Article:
CMS Chief Expected to Bring Continuity
Marilyn Tavenner was easily confirmed by the Senate Wednesday to run the Centers for Medicare & Medicaid Services (CMS). The 91-7 vote makes Tavenner the first confirmed CMS leader since 2006.
When Tavenner was first nominated in late 2011 she did not receive Senate confirmation. She succeeded former CMS administrator Dr. Donald Berwick, who announced his resignation in 2011 as Republicans in the Senate threatened to block his confirmation.
Many industry experts view Tavenner as a patient-centered pragmatist who is widely expected to continue with the agency’s reform work, and few observers believe she will make major changes from current policies. However, Tavenner, who brings about 20 years of nursing and 13 years in hospital management to the position, will likely continue to focus on the implications of policy decisions during this period of health care reform.
Prior to her first term, Tavenner had been serving as the agency’s second-in-command. Previously, Tavenner was secretary of the Virginia Health and Human Resources Department (HHS), where she was appointed by former Gov. Tim Kaine.
'Perfect Blend of Training and Experience'
“She has the perfect blend of training and experience for this job,” said Patrick Finnerty, former Medicaid director for the state of Virginia, in an interview with The Medicare NewsGroup. Finnerty, who worked under Tavenner for four years, cites her work as a nurse, administrator and public servant.
Tavenner’s advocates highlight her experience with patients, as well as in the boardroom and with the Virginia Legislature. As HHS secretary, she oversaw 12 agencies employing 18,000 people. Prior to her position there, she spent 25 years working for the for-profit Hospital Corporation of America, where she rose from staff nurse to president of outpatient services in one of the nation’s largest hospital chains. Tavenner holds a bachelor of science in nursing and a master of arts in health administration, both from the Virginia Commonwealth University.
Those who have worked with Tavenner and are familiar with her management style say she’s accessible and eager to hear all sides of an issue.
“She’s not a micro-manager,” Finnerty said. “But she’s involved in all the major programs. She will make a decision, but she wants input from various groups that may be affected.”
In November 2011, Tavenner spoke to the National Association of Medicaid Directors, where she discussed how to control health care costs, according to Matt Salo, executive director of the organization.
“The only way to stabilize costs without cutting benefits or provider fees is to improve care to those with the highest health care costs,” Tavenner said to the association, according to The Washington Post. Tavenner also said she opposed Republican efforts to turn Medicaid into a block grant that would limit the amount of federal funding states can receive for the program, The Washington Post reported.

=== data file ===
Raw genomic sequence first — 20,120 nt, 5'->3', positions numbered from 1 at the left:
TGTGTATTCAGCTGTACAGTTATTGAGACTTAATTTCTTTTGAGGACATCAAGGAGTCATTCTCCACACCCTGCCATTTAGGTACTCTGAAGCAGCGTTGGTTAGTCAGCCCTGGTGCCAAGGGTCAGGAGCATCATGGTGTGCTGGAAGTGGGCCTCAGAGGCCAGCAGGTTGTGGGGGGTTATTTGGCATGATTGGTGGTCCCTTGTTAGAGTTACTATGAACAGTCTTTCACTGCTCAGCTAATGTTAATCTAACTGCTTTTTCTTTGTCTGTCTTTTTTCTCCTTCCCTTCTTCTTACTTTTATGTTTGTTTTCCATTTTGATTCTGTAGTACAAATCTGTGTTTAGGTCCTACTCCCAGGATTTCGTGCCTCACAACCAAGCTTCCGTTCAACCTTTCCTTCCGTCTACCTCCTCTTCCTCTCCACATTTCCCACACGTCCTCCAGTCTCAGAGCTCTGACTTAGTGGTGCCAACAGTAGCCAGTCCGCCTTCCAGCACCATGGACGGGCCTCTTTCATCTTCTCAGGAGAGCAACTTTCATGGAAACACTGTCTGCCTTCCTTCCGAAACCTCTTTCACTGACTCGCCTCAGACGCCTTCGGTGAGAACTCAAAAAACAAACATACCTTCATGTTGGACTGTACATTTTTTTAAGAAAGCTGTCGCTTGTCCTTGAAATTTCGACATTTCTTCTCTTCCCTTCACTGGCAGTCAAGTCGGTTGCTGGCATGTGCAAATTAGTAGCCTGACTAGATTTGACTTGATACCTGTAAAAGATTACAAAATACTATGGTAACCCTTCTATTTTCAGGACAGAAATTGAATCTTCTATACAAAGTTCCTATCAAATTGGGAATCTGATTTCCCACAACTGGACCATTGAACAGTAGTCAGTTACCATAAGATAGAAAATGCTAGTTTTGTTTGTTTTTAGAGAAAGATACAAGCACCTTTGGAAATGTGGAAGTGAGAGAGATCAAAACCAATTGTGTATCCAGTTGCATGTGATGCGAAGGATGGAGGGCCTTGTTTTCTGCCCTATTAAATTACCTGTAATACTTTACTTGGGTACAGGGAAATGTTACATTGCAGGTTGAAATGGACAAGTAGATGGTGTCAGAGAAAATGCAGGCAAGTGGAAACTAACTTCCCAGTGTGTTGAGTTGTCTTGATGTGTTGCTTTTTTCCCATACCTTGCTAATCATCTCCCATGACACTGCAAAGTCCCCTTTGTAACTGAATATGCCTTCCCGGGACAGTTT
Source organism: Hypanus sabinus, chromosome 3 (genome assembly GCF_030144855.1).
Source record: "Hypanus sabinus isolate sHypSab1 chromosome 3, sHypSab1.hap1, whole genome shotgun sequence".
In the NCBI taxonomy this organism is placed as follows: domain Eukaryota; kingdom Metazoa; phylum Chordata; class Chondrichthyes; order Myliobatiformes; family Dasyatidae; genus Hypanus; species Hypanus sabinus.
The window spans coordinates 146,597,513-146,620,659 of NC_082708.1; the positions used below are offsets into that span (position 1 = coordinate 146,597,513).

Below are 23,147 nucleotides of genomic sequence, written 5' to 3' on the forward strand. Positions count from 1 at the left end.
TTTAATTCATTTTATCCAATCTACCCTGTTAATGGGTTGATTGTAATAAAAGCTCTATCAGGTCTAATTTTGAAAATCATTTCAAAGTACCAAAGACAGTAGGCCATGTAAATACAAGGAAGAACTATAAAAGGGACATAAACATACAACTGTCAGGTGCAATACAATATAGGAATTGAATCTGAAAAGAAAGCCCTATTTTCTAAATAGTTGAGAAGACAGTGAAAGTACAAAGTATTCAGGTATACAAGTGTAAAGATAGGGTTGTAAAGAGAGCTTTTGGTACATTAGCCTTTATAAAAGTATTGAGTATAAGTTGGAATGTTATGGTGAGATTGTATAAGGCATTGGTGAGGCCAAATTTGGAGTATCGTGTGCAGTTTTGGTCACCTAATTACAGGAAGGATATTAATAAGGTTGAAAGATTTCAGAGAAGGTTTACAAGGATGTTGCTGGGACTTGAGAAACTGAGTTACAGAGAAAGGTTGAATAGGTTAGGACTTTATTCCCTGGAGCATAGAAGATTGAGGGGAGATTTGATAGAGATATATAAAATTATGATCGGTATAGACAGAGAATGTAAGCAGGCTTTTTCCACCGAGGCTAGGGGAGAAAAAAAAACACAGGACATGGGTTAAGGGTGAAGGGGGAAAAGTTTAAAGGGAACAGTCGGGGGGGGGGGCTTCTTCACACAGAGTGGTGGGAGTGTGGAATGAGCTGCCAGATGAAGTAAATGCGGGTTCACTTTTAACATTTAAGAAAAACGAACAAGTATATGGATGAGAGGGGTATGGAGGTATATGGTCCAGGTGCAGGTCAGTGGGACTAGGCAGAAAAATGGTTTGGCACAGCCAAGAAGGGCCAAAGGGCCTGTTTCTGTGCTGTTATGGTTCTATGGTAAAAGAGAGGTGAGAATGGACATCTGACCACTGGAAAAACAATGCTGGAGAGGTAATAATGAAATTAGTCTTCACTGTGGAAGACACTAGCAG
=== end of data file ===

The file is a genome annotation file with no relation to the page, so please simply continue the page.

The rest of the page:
An 'Ability to Bridge Differences'
Tavenner faced a smoother confirmation process than her predecessor. Many conservatives view Berwick as a proponent of a controversial single-payer health care system and health care rationing. Tavenner is known more for her management capabilities rather than far-reaching policy ambitions. Having held senior management positions in corporate settings, including three years as CEO of Richmond, Va.-based Johnston-Willis Hospital, she was viewed as an acceptable candidate to Republicans.
Still, as the official leader of the CMS, Tavenner will face staunch opponents of President Obama’s health care reform legislation and much of the CMS’ work. In the vote, there were seven dissenting Republicans, among them Minority Leader Mitch McConnell of Kentucky.
Referring to the implementation of the Affordable Care Act, McConnell said in a statement in Politico, “The new administrator’s time and focus will be diverted on what my Democratic colleagues have called an impending ‘train wreck,’ rather than strengthening Medicare and Medicaid at a time when they face enormous challenges.”
Finnerty, who witnessed Tavenner work both sides of the aisle in the Virginia Legislature, said she has an ability to bridge differences.
“What I saw from both parties is that they respected her,” he said. “And she’s in this for the right reason: to help people.”
-- by Susan Pasternak for The Medicare NewsGroup